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Thanks Li-Hsuan, for making a post to discuss the important topics of compact city and mixed-used development. I agree that compact urban form and mixed land use are determinants of liveability and urban sustainability. Although there are many architects and urban planners advocate the concept of compact city and working on the practice of sustainable urban design, their understandings of high density development seem to be different. Massive skyscrapers have been constructed in many Asian cities as a way to respond to the huge pressure of urban population. Malaysian architect Ken Yeang’s idea of green skyscrapers is to achieve sustainable development in such an environment. In contrast, many European cities are good examples to demonstrate that density and compactness do not have to be related to excessive high-rise structures. For instance, Amsterdam has a compact urban form of primarily low-rise buildings at more human scale. Based on a well-designed public transport system, the relatively high residential density with mixed land-uses in Amsterdam provide walkable places that encourage efficient use of infrastructure and less car dependency.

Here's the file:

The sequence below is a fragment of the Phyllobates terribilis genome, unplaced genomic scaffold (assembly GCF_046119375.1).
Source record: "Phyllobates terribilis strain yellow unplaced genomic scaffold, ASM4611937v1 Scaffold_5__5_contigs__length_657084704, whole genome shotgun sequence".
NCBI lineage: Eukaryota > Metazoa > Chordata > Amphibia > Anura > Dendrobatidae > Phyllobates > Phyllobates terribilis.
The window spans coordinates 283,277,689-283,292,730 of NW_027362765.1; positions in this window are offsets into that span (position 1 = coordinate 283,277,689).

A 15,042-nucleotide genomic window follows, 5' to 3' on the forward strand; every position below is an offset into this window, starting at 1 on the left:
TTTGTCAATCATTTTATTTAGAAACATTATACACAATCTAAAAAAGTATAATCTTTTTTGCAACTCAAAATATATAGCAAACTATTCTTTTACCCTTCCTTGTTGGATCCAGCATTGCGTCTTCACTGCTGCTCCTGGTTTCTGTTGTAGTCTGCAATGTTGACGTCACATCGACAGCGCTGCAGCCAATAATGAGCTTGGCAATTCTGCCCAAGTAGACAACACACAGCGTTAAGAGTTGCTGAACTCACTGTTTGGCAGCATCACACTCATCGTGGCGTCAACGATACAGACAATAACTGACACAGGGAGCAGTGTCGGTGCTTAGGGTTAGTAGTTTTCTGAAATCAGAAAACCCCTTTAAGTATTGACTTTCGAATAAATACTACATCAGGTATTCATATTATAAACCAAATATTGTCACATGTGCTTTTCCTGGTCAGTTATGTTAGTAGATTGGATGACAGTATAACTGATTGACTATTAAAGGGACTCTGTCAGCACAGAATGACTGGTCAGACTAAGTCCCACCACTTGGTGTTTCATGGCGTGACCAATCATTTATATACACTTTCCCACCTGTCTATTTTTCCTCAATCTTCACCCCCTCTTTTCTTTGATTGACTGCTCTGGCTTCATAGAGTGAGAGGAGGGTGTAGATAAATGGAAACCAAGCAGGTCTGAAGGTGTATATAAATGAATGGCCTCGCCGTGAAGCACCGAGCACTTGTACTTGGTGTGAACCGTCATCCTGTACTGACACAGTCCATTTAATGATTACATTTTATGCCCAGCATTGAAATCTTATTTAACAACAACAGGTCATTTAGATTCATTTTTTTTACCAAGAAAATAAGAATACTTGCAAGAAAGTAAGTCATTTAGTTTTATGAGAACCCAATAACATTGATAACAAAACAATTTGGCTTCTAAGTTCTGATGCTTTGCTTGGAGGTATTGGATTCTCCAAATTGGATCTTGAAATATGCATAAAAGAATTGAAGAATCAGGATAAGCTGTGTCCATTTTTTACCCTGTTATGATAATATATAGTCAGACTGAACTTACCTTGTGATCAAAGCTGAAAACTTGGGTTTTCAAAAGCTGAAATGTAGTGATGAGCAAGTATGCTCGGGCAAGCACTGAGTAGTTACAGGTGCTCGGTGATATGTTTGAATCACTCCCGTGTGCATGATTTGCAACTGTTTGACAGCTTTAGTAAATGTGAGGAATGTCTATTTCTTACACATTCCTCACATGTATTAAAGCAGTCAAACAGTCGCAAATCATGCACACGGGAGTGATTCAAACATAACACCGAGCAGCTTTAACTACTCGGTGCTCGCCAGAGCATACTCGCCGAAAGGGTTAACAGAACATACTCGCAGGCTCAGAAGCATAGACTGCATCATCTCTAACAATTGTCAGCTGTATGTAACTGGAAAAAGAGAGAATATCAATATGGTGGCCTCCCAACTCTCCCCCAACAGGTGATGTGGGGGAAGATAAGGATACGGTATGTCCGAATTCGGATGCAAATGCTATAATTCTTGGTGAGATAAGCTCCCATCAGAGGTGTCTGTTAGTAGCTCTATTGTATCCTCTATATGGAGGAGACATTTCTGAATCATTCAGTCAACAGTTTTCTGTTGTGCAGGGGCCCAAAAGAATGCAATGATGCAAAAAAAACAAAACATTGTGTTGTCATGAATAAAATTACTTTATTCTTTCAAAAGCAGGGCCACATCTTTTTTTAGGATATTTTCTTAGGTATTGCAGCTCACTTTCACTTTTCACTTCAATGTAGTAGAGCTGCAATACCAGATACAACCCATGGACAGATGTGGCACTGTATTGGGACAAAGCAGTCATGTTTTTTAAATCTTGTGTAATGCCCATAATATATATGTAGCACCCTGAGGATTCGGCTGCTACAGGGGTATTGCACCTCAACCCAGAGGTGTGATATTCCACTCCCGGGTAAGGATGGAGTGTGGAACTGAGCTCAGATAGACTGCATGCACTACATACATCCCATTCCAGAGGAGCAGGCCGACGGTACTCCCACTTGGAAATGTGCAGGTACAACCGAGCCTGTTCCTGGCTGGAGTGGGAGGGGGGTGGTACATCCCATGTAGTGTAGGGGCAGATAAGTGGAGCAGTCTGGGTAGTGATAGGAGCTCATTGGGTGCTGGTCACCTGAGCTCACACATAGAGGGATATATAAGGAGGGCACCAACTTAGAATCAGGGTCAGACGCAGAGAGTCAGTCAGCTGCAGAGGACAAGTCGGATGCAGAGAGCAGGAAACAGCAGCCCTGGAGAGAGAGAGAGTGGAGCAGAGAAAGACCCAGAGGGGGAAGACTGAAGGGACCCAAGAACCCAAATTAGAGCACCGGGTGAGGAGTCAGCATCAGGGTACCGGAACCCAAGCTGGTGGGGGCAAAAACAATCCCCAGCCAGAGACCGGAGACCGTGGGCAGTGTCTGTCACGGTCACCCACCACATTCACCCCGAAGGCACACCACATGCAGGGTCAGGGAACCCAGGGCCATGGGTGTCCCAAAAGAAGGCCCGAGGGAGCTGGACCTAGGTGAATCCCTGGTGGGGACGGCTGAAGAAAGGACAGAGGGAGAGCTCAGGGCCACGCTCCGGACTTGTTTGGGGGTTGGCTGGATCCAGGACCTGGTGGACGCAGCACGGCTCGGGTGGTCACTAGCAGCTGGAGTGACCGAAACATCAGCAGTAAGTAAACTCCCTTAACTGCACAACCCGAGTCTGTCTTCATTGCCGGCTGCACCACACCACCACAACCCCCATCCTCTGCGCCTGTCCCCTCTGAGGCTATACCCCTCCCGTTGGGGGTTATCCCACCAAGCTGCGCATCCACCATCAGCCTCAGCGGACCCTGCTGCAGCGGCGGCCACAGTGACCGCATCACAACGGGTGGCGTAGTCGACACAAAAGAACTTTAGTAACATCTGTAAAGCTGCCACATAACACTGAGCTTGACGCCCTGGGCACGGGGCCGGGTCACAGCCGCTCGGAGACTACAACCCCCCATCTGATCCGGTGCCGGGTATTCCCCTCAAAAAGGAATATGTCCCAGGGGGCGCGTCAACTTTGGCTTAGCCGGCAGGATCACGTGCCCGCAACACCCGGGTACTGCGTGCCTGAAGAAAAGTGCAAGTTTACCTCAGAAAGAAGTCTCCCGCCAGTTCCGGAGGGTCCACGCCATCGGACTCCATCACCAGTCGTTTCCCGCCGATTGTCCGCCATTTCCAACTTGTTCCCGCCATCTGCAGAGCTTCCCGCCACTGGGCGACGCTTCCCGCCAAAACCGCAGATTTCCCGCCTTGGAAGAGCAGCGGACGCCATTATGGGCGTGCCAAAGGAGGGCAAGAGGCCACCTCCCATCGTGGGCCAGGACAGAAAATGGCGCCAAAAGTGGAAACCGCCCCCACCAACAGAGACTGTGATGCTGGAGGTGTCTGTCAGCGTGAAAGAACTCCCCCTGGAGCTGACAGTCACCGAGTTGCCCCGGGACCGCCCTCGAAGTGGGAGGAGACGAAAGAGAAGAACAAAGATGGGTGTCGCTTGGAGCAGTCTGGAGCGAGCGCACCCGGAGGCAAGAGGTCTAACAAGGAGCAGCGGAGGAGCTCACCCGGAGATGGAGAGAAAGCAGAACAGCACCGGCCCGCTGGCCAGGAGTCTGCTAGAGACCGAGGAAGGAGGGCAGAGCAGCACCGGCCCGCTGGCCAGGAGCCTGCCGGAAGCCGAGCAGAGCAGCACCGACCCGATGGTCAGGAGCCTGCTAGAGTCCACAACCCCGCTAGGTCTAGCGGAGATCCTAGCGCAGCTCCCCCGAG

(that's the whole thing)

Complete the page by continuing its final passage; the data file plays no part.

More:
The benefits of compact city have been widely recognised, many European cities have introduced planning strategies to strengthen a tight urban core with significant residential population. Most of the new growth areas are situated adjacent to existing developed areas; and any construction plans outside these designated areas are strictly limited. In addition, the importance of efficient public transport and investments in other infrastructure are stressed. Freiburg in Germany, has prohibited the conversion of existing housing in city centre to offices or other uses; and new urban growth is developing along its tram system to make good use of public transport. Freiburg is a good example to show municipal government’s efforts in promoting urban development and maintaining traditional tight urban form at the same time.


  1. Beatley T, Planning for sustainability in European cities: A Review of Practice in Leading Cities, The City Reader, pp.446-457
  2. Urban Task Force, 1999, Towards an Urban Renaissance, Spon, London

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